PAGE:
Released in 1992, the Marshall ShredMaster was the English brand's first real attempt to enter the effects pedal market, dominated at the time by Boss, MXR and a few others. Released at the same time as the BluesBreaker and the DriveMaster, it adopts a circuit almost identical to that of the Guv'nor but an additional gain stage and an EQ with an extended range of action. The goal is to recreate the “Marshall in a box” sound. Typically, that of the JCM800. It's not for nothing that My Bloody Valentine, Radio Head and other bands used it! In 2023, Marshall is re-releasing the original model with an extremely faithful MK2 version.
Aesthetically, we have a chassis that could be described as indestructible. The pedal offers classic controls: Gain, 3-band EQ and Volume. Inside, 2 handwired PCBs, identical in every way to the original version. The Marshall ShredMaster benefits from a simple but perfectly designed circuit: a double OP-Amp amplifies the signal using the Gain button, then it passes through 2 LEDs which will distort the signal (hard clipping) which is sent to the tone stack then to the output stage. Compared to the Guv'nor, except for the absence of a loop, we generally have a fairly similar circuit but with a much "sharp" EQ and a second, more massive gain stage.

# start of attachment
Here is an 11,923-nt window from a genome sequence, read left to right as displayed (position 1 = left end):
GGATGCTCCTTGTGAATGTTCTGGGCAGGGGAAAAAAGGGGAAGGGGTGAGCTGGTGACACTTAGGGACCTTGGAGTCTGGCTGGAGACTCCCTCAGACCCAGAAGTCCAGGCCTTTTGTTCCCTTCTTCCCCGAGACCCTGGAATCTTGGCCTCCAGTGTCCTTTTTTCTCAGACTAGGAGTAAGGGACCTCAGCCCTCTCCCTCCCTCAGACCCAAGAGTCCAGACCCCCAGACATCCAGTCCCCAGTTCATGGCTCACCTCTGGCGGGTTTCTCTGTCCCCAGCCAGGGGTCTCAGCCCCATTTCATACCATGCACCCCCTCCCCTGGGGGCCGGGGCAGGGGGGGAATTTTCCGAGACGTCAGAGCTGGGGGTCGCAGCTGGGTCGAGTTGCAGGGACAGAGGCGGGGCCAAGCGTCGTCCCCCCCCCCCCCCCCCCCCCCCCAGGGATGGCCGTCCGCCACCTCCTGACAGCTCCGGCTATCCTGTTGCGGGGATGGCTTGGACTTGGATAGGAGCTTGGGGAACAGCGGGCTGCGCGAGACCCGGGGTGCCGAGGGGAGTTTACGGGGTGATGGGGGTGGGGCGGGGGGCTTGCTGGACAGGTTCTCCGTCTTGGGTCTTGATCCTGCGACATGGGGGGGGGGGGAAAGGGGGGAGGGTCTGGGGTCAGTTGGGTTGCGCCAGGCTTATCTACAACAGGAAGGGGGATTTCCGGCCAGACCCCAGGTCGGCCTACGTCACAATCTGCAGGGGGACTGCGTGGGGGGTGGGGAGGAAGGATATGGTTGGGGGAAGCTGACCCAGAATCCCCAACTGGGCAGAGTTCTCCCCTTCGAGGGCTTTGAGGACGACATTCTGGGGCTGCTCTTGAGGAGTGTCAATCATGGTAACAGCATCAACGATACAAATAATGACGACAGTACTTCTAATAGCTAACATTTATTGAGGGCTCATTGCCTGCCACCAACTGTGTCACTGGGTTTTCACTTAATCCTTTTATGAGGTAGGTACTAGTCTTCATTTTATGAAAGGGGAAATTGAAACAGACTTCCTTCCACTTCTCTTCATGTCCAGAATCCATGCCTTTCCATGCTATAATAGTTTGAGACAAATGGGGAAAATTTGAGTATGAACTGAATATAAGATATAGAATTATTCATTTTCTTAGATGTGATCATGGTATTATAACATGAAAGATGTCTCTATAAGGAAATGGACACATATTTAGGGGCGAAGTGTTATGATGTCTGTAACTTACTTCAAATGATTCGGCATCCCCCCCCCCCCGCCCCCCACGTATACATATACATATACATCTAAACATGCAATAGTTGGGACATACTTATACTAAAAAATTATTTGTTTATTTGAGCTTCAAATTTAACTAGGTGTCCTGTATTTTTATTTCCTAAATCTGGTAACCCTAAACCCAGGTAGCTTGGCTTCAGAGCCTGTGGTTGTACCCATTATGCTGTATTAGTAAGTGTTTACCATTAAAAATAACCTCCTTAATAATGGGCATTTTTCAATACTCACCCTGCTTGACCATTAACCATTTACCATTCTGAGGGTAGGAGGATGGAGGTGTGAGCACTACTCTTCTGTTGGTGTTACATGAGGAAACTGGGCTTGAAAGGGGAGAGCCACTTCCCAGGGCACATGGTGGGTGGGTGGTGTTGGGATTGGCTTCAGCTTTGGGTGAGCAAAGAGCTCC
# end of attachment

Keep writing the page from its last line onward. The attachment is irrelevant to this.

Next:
Plugged into a super clean amp, because the aim of the ShredMaster is to transform any amp into a Marshall, we attack everything at 12:00 with a modern super-start. Well, let's just say it right away, the EQ is Marshall, so not really progressive. However, compared to other pedals in the range, the Mid (Contour) button is completely independent from the rest of the tone stack, so it does not impact the bass and treble. This allows us to dig into the mids (which fans of big sound will do) without altering the rest of the spectrum. Smart Marshall! We therefore have a much more precise and effective correction.
The signal being "flatter" and much straighter, we have a more articulate and stiffer dynamic than on the other models in the range, this, with a faster response and more compression.
In terms of frequencies, the ShredMaster is a little higher pitched than the DriveMaster, with less bass and booming highs. The pedal also delivers much more gain, with more pronounced hard clipping, without reaching astronomical levels either. It will not be suitable for Djent or Prog, not being "tight" enough, but it will excel in 80's/90's hard-metal and other punk rock styles.
In conclusion, Marshall brings out his legendary pedal identically with its qualities and its faults. A circuit that has been copied ten times because it is so qualitative and original. We prefer it with humbuckers and a guitar that sends. The good news is that it sounds very good and will allow fans of the brand to obtain the legendary sounds that so many appreciate.